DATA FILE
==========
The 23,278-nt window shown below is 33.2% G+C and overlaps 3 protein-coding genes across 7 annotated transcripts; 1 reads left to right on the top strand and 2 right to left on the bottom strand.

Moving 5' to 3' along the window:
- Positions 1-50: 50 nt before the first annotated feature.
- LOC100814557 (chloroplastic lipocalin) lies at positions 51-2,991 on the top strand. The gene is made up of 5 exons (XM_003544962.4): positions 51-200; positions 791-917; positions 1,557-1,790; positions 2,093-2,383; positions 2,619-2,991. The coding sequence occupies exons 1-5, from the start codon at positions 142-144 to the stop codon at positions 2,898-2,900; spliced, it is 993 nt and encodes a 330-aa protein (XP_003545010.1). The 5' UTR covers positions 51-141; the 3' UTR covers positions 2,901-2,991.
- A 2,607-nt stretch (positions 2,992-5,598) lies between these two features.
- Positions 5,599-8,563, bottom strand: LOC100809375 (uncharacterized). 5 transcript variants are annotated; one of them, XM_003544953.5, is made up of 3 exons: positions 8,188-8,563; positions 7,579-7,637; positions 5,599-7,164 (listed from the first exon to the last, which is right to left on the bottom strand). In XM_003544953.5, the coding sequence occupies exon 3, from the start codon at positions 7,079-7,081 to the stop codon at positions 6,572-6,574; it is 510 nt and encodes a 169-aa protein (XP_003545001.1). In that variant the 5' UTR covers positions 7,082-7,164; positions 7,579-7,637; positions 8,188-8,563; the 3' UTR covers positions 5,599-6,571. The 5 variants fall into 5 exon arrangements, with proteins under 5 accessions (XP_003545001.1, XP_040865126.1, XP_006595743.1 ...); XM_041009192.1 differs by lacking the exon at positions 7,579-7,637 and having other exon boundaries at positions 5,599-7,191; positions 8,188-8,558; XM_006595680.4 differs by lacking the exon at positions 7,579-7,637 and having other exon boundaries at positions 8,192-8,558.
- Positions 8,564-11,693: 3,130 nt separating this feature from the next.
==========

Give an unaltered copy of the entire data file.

The 23,278-nt window shown below is 33.2% G+C and overlaps 3 protein-coding genes across 7 annotated transcripts; 1 reads left to right on the top strand and 2 right to left on the bottom strand.

Moving 5' to 3' along the window:
- Positions 1-50: 50 nt before the first annotated feature.
- LOC100814557 (chloroplastic lipocalin) lies at positions 51-2,991 on the top strand. The gene is made up of 5 exons (XM_003544962.4): positions 51-200; positions 791-917; positions 1,557-1,790; positions 2,093-2,383; positions 2,619-2,991. The coding sequence occupies exons 1-5, from the start codon at positions 142-144 to the stop codon at positions 2,898-2,900; spliced, it is 993 nt and encodes a 330-aa protein (XP_003545010.1). The 5' UTR covers positions 51-141; the 3' UTR covers positions 2,901-2,991.
- A 2,607-nt stretch (positions 2,992-5,598) lies between these two features.
- Positions 5,599-8,563, bottom strand: LOC100809375 (uncharacterized). 5 transcript variants are annotated; one of them, XM_003544953.5, is made up of 3 exons: positions 8,188-8,563; positions 7,579-7,637; positions 5,599-7,164 (listed from the first exon to the last, which is right to left on the bottom strand). In XM_003544953.5, the coding sequence occupies exon 3, from the start codon at positions 7,079-7,081 to the stop codon at positions 6,572-6,574; it is 510 nt and encodes a 169-aa protein (XP_003545001.1). In that variant the 5' UTR covers positions 7,082-7,164; positions 7,579-7,637; positions 8,188-8,563; the 3' UTR covers positions 5,599-6,571. The 5 variants fall into 5 exon arrangements, with proteins under 5 accessions (XP_003545001.1, XP_040865126.1, XP_006595743.1 ...); XM_041009192.1 differs by lacking the exon at positions 7,579-7,637 and having other exon boundaries at positions 5,599-7,191; positions 8,188-8,558; XM_006595680.4 differs by lacking the exon at positions 7,579-7,637 and having other exon boundaries at positions 8,192-8,558.
- Positions 8,564-11,693: 3,130 nt separating this feature from the next.